Putting a stop to amanyala
WHEN I was growing up in the rural village of Gatyana in Transkei, the word amanyala was interpreted to mean sexual act.
It was frequently used by young adults and frowned on by the elders and the entire community.
It emanated from a game of hide-and-seek which was usually played by teenagers in the rural areas and townships.
My mother used to warn me against mingling with township peers, who usually visited rural areas during holidays.
Due to their exposure to sexual material (such as access to television to which people from the rural areas did not have access) or behaviour, they had the potential to corrupt the rural youth.
The escalating rate of sexual violence by mainly young people, especially under-age boys, has clearly shown that we are living in a sick society where people have total disregard for women and children.
Women are naturally vulnerable and fragile, and expect to be protected by men.
The story in Sowetan last Thursday of an eight-year-old girl alleged to have been brutally raped by a 15-year-old boy is a serious indictment to our society.
It should jolt society to rally behind the National Prosecuting Authority's tireless efforts to aggressively deal with this scourge.
This incident happened barely two weeks after we learnt of the alleged gang-rape of a 17-year-old mentally unstable girl which induced a sense of shock and outrage around the world.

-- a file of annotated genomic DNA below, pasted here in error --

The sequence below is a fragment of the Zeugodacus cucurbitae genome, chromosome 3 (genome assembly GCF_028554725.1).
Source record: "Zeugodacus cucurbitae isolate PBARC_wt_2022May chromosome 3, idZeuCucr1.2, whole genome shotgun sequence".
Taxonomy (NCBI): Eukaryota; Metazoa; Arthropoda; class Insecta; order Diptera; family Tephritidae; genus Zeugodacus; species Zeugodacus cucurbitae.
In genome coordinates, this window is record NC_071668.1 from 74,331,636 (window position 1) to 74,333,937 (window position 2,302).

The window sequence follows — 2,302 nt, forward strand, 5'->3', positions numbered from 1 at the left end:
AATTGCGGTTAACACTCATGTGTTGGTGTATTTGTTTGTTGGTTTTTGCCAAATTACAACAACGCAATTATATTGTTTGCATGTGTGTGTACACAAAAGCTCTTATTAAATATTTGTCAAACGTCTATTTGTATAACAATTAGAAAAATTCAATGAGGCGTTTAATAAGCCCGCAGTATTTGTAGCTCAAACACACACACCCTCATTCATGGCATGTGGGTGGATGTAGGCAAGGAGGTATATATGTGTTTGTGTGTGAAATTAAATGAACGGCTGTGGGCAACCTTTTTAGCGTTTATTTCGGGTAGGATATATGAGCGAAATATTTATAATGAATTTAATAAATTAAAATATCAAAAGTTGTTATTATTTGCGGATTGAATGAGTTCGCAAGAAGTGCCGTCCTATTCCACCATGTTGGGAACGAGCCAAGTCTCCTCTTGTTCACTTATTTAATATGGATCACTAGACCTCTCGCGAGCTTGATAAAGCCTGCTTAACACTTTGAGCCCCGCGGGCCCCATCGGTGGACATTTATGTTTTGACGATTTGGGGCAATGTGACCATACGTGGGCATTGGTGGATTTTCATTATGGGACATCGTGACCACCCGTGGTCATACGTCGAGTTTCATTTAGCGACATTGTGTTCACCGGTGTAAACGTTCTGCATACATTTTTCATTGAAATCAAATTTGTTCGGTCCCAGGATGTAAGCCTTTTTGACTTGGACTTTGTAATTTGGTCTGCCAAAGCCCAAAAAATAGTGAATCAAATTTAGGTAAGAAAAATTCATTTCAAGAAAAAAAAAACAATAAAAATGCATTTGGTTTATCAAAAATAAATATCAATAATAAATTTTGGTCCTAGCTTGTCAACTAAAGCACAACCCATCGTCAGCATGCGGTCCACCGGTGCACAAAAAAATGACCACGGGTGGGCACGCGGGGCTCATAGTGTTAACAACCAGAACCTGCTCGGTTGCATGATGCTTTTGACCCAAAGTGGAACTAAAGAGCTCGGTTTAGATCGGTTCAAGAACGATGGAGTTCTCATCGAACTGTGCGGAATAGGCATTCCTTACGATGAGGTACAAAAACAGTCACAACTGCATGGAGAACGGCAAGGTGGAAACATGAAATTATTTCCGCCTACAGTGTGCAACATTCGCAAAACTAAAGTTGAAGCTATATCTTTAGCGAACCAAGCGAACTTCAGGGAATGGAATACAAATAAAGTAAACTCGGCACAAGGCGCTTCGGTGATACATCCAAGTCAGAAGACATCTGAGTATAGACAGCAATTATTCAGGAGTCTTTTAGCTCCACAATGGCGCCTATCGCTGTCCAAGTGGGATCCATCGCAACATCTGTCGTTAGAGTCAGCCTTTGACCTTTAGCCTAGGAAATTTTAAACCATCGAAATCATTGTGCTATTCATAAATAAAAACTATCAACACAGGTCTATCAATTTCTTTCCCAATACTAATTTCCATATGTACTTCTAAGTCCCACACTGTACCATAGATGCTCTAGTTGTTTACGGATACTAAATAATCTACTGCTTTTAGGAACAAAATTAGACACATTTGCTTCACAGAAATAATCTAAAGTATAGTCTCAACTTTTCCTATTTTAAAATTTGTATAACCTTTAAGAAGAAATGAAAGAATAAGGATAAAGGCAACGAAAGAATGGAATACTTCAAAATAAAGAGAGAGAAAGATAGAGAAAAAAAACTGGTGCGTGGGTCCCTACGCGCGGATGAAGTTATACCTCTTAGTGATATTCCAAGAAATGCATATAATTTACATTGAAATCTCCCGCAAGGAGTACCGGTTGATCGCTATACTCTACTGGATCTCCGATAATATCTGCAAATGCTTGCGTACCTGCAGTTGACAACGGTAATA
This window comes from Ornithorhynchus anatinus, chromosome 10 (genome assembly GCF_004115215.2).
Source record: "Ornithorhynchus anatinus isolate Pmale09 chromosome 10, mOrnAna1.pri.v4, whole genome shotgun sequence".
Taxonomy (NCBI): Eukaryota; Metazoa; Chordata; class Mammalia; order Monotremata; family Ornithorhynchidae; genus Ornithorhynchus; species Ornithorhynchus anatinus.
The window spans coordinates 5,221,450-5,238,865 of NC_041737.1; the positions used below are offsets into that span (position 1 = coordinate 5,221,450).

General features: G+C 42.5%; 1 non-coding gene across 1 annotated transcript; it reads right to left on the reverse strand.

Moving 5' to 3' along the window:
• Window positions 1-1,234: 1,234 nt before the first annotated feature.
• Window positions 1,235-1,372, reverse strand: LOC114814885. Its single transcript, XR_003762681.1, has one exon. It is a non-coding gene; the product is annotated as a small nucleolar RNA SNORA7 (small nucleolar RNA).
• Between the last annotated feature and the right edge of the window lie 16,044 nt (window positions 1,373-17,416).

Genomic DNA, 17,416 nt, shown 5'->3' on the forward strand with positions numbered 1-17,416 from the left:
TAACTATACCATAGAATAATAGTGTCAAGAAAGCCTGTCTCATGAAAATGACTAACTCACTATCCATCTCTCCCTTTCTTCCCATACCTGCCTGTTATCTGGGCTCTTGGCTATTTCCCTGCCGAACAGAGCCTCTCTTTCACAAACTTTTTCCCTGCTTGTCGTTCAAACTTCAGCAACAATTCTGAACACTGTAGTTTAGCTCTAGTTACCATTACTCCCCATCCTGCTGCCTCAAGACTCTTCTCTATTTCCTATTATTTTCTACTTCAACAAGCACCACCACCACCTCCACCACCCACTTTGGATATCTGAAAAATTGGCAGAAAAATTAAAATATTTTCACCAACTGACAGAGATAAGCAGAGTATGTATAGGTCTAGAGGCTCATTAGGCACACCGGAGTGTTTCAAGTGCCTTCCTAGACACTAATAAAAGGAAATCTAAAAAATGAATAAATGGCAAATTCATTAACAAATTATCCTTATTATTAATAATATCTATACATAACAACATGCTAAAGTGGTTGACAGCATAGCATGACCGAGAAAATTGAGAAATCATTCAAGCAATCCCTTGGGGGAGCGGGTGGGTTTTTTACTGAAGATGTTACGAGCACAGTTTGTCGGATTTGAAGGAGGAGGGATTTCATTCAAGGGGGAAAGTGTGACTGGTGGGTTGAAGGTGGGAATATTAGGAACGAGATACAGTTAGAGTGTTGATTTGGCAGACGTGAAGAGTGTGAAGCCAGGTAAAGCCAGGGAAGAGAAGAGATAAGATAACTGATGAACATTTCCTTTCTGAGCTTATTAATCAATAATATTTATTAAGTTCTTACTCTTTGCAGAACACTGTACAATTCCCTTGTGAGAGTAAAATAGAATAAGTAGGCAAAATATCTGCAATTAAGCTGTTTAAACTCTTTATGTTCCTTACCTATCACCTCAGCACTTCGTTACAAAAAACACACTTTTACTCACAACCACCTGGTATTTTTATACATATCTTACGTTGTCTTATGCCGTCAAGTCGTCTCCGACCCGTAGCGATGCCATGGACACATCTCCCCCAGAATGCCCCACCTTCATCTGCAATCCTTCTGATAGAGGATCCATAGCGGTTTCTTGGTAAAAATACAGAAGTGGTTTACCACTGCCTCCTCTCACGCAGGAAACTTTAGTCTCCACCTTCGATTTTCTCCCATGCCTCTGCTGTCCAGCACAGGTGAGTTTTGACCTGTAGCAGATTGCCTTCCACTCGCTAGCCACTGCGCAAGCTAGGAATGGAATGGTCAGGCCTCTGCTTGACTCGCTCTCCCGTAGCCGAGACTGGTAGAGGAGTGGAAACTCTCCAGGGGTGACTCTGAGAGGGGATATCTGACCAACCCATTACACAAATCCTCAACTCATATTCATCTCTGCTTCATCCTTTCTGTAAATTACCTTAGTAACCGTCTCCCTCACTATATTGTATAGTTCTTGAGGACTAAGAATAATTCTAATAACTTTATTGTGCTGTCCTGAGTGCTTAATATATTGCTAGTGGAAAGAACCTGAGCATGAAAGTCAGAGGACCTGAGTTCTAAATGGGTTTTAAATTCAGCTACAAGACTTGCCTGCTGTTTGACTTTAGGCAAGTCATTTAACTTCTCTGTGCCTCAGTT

About a month ago, five schoolboys at Port Shepstone in KwaZulu-Natal bunked school, consumed alcohol and allegedly took turns to rape an equally intoxicated young girl, who was their classmate. To rub salt into her wounds, they recorded the silly act on video, which they circulated among their peers and some of the residents of Port Shepstone.
In 2011, 27 girls from a high school in Giyani fell pregnant, seven of whom were below the age of 16.
When they appeared before the Child Justice Court, some were carrying their babies on their backs. The question we need to ask ourselves is: If a 14-year-old child has to raise a baby, who is going to take care of the girl herself?
It transpired that the parents in that part of the province saw nothing wrong with what had happened, as they complained about the Department of Education's intervention when officials visited the school and the area. It has also transpired that some of the girls had been staying with their boyfriends at such a young age.
In 2010, when NPA head Menzi Simelane authorised the prosecution of the three Jules High School pupils for engaging in sexual intercourse while under the age of 16 years, this decision was criticised by many, especially legal experts and NGOs, who regarded it as too harsh and aggressive when dealing with children.
This unwarranted attack was indicative of people being ignorant of the fact that the Sexual Offences and Related Matters Act had been in operation since 2007.
Since then no one, including these legal experts and NGOs, have ever raised any reservations about the implications of this legislation. Yet they have made it their duty to vilify the NPA when all it did was to implement the law.